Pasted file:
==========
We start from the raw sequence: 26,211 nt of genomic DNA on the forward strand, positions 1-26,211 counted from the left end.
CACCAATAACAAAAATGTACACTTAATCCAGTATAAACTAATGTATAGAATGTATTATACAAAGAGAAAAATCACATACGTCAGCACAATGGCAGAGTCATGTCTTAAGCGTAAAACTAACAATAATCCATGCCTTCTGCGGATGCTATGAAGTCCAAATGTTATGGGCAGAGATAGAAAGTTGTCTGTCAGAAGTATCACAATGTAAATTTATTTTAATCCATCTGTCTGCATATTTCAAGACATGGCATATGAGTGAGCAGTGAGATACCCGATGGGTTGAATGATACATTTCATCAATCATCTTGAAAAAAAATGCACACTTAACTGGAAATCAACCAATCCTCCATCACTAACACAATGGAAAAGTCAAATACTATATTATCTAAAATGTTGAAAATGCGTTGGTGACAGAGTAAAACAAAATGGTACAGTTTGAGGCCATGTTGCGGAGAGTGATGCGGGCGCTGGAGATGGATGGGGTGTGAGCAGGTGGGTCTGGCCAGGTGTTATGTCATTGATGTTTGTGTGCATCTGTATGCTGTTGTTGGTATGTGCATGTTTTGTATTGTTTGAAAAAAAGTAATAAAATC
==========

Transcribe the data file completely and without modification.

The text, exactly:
We start from the raw sequence: 26,211 nt of genomic DNA on the forward strand, positions 1-26,211 counted from the left end.
CACCAATAACAAAAATGTACACTTAATCCAGTATAAACTAATGTATAGAATGTATTATACAAAGAGAAAAATCACATACGTCAGCACAATGGCAGAGTCATGTCTTAAGCGTAAAACTAACAATAATCCATGCCTTCTGCGGATGCTATGAAGTCCAAATGTTATGGGCAGAGATAGAAAGTTGTCTGTCAGAAGTATCACAATGTAAATTTATTTTAATCCATCTGTCTGCATATTTCAAGACATGGCATATGAGTGAGCAGTGAGATACCCGATGGGTTGAATGATACATTTCATCAATCATCTTGAAAAAAAATGCACACTTAACTGGAAATCAACCAATCCTCCATCACTAACACAATGGAAAAGTCAAATACTATATTATCTAAAATGTTGAAAATGCGTTGGTGACAGAGTAAAACAAAATGGTACAGTTTGAGGCCATGTTGCGGAGAGTGATGCGGGCGCTGGAGATGGATGGGGTGTGAGCAGGTGGGTCTGGCCAGGTGTTATGTCATTGATGTTTGTGTGCATCTGTATGCTGTTGTTGGTATGTGCATGTTTTGTATTGTTTGAAAAAAAGTAATAAAATC